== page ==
Bradley CP. Factors which influence the decision whether or notto prescribe: the dilemma facing general practitioners. Br JGen Pract 1992; 42: 454–8Google Scholar
  42. 42.
    Freiman MP, Cunningham PJ. Use of health care for the treatmentof mental problems among racial/ethnic subpopulations. Med Care Res Rev 1997; 54: 80–100PubMedCrossRefGoogle Scholar
  43. 43.
    Freiman MP. The demand for healthcare among racial/ethnicsubpopulations. Health Serv Res 1998; 33: 867–90PubMedGoogle Scholar
  44. 44.
    Saha S, Komaromy M, Koepsell TD, et al. Patient-physicianracial concordance and the perceived quality and use of healthcare. Arch Intern Med 1999; 159: 997–1004PubMedCrossRefGoogle Scholar
  45. 45.
    Britten N, Ukoumunne O. The influence of patients’ hopes ofreceiving a prescription on doctors’ perceptions and the decisionto prescribe: a questionnaire survey. BMJ 1997; 315: 1506–10PubMedCrossRefGoogle Scholar
  46. 46.
    Himmel W, Lippert-Urbanke E, Kochen MM. Are patients moresatisfied when they receive a prescription? The effect of patientexpectations in general practice. Scand J Prim HealthCare 1997; 15: 118–22CrossRefGoogle Scholar
  47. 47.
    Cockburn J, Pit S. Prescribing behavior in clinical practice:patients’ expectations and doctors’ perceptions of patients’expectations: a questionnaire study. BMJ 1997; 315: 520–3PubMedCrossRefGoogle Scholar
  48. 48.
    Macfarlane J, Holmes W, Macfarlane R, et al. Influence of patients’expectations on antibiotic management of acute lowerrespiratory tract illness in general practice: questionnaire study. BMJ 1997; 315: 1211–4PubMedCrossRefGoogle Scholar
  49. 49.
    Macfarlane J, Lewis SA, Macfarlane R, et al. Contemporary useof antibiotics in 1089 adults presenting with acute lower respiratorytract illness in general practice in the U.K.: implicationsfor developing management guidelines. Respir Med 1997;91: 427–34PubMedCrossRefGoogle Scholar
  50. 50.
    Britten N. Patients’ demands for prescriptions in primary care. BMJ 1995; 310: 1084–5PubMedCrossRefGoogle Scholar
  51. 51.
    Britten N. Patient demand for prescriptions: a view from theother side. Fam Pract 1994; 11: 62–8PubMedCrossRefGoogle Scholar
  52. 52.
    Webb S, Lloyd M. Prescribing and referral in general practice:a study of patients’ expectations and doctors’ actions. Br JGen Pract 1994; 44: 165–9Google Scholar
  53. 53.
    Callahan CM, Dittus RS, Tierney WM. Primary care physicians’medical decision making for late-life depression. J Gen Int Med 1996; 11: 218–25CrossRefGoogle Scholar
  54. 54.
    Sclar D A, Robison LM, Skaer TL, et al. What factors influencethe prescribing of antidepressant pharmacotherapy? An assessmentof national office-based encounters. Int J Psychiatry Med 1998; 28: 447–59CrossRefGoogle Scholar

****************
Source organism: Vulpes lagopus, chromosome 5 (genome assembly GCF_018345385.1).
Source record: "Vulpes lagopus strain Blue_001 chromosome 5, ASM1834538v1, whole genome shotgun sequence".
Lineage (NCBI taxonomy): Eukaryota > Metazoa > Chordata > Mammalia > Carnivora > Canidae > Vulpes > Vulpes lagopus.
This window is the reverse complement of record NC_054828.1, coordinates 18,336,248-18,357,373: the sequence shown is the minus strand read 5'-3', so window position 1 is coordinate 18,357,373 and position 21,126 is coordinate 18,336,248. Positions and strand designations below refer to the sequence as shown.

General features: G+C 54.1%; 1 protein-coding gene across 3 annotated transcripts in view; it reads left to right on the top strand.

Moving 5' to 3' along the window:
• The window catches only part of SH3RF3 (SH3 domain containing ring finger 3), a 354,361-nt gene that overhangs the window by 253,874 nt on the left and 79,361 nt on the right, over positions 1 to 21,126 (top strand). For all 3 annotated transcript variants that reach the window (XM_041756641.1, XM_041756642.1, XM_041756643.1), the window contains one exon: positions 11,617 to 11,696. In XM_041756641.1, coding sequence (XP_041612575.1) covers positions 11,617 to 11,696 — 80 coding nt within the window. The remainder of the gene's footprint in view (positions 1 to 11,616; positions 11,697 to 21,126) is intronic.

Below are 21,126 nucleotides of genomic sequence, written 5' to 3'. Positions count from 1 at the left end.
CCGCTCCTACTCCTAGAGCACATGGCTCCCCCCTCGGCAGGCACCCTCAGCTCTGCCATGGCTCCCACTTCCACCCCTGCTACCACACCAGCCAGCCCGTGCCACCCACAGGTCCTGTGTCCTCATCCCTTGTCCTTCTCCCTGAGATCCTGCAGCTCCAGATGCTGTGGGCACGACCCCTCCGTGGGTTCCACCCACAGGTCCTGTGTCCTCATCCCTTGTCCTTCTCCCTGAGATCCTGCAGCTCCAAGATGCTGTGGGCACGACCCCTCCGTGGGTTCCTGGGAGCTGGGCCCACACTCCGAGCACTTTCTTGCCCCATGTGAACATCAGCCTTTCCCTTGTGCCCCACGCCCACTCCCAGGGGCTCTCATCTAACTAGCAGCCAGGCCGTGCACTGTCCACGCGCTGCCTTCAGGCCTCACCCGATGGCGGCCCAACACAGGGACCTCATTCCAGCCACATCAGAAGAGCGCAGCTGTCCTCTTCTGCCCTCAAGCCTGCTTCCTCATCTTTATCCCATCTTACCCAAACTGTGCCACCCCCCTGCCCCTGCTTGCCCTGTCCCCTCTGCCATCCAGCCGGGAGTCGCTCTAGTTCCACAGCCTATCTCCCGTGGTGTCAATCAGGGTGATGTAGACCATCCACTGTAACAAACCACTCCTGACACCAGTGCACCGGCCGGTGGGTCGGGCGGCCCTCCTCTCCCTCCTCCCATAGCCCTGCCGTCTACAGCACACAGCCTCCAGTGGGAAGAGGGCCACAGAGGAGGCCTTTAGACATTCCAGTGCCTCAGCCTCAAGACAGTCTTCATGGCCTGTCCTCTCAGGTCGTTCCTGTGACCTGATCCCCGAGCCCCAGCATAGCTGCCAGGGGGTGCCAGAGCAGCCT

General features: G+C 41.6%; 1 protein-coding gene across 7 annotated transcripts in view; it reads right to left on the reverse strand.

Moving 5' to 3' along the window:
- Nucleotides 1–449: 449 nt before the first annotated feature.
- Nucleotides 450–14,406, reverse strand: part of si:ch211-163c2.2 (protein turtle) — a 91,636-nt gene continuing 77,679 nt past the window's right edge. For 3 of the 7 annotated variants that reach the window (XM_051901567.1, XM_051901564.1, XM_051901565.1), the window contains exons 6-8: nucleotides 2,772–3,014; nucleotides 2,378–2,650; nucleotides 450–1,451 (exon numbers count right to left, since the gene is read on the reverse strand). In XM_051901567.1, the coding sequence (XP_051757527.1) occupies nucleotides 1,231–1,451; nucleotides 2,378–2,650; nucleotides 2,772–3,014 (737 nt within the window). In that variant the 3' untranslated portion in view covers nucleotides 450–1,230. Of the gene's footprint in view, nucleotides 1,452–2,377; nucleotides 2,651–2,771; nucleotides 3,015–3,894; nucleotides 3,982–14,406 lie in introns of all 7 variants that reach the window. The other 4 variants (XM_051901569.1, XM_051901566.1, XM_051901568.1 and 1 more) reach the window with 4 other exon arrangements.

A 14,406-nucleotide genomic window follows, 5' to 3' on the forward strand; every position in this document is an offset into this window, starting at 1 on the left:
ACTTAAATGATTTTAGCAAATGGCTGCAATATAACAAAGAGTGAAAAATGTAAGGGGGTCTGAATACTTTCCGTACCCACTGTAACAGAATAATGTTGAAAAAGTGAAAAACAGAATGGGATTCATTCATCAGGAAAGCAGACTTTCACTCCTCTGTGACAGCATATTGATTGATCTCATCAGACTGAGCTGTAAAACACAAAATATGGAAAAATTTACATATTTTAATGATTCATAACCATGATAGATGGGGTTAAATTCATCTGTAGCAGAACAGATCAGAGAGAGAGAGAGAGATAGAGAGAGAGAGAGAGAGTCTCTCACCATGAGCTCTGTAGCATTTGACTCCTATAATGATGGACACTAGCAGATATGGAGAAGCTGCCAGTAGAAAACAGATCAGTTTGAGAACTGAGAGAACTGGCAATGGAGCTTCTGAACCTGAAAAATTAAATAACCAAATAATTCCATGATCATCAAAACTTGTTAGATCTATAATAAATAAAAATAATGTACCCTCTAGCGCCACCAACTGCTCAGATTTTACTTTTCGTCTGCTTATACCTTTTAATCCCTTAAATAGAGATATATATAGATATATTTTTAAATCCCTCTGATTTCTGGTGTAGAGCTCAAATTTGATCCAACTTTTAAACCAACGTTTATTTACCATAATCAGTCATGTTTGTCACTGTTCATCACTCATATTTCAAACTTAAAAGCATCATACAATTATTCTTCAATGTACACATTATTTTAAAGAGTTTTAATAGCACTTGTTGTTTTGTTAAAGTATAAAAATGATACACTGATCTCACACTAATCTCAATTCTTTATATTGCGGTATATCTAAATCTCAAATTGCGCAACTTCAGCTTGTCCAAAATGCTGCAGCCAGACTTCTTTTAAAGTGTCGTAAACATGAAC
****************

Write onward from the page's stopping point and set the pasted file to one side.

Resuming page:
55. 55.
    Simoni-Wastila L. Gender and psychotropic drug use. Med Care 1998; 36: 88–94PubMedCrossRefGoogle Scholar
  56. 56.
    Williams JBW, Spitzer RL, Linzer M, et al. Gender differences in depression in primary care. Am J Obstet Gynecol 1995;173: 654–9PubMedCrossRefGoogle Scholar
  57. 57.
    Melfi CA, Croghan TW, Hanna MP, Robinson RL. Racial variationin antidepressant treatment in a Medicaid population. JClin Psychiatry 2000; 61: 16–21CrossRefGoogle Scholar
  58. 58.
    Sclar DA, Skaer TL, Robison LM, et al. Antidepressant prescribing patterns: a comparison of blacks and whites in a Medicaidpopulation. Clin Drug Invest 1998; 16: 135–40CrossRefGoogle Scholar
  59. 59.
    Greenhalgh T, Gill P. Pressure to prescribe. BMJ 1997; 315: 1482–3PubMedCrossRefGoogle Scholar
  60. 60.
    Wells KB, Burnam MA. Caring for depression in America: lessonslearned from early findings of the medical outcomesstudy. Psychiatr Med 1991; 9: 503–19PubMedGoogle Scholar
  61. 61.
    Cooper-Patrick L, Gallo JJ, Powe NR, et al. Mental health service utilization by African Americans and whites: the BaltimoreEpidemiologic Catchment Follow-Up. Med Care 1999; 37: 1034–45PubMedCrossRefGoogle Scholar
  62. 62.
    Brown C, Schulberg HC, Sacco D, et al. Effectiveness of treatments for major depression in primary medical care practice: a post hoc analysis of outcomes for African American andwhite patients. J Affect Disord 1999; 53: 185–92PubMedCrossRefGoogle Scholar
  63. 63.
    Crisp AH, Gelder MG, Rix S, et al. Stigmatisation of peoplewith mental illness. Br J Psychiatry 2000; 177: 4–7PubMedCrossRefGoogle Scholar
  64. 64.
    Munitz H, Valevski A, Weizman A, et al. Recognition and treatmentof depression in primary care settings in six differentcountries: a retrospective file analysis by the WHO. EuropeanJ Psychiatry 2000; 14: 85–93Google Scholar

Copyright information

© Adis International Limited 2000

Authors and Affiliations

  • Tracy L. Skaer
    • 1
    • 2
    • 3
  • David A. Sclar
    • 1
    • 3
    • 4
    • 5
  • Linda M. Robison
    • 1
  • Richard S. Galin
    • 1
    • 2
    • 6
  1. 1.Pharmacoeconomics and Pharmacoepidemiology Research Unit, College of PharmacyWashington State UniversityPullmanUSA
  2. 2.Pullman Memorial HospitalPullmanUSA
  3. 3.Graduate Program in Health Policy and AdministrationWashington State UniversitySpokaneUSA
  4. 4.Graduate Program in StatisticsWashington State UniversityPullmanUSA
  5. 5.Washington Institute for Mental Illness Research and TrainingSpokaneUSA
  6. 6.Neuro-Psychiatric InstituteUniversity of California at Los AngelesLos AngelesUSA

Personalised recommendations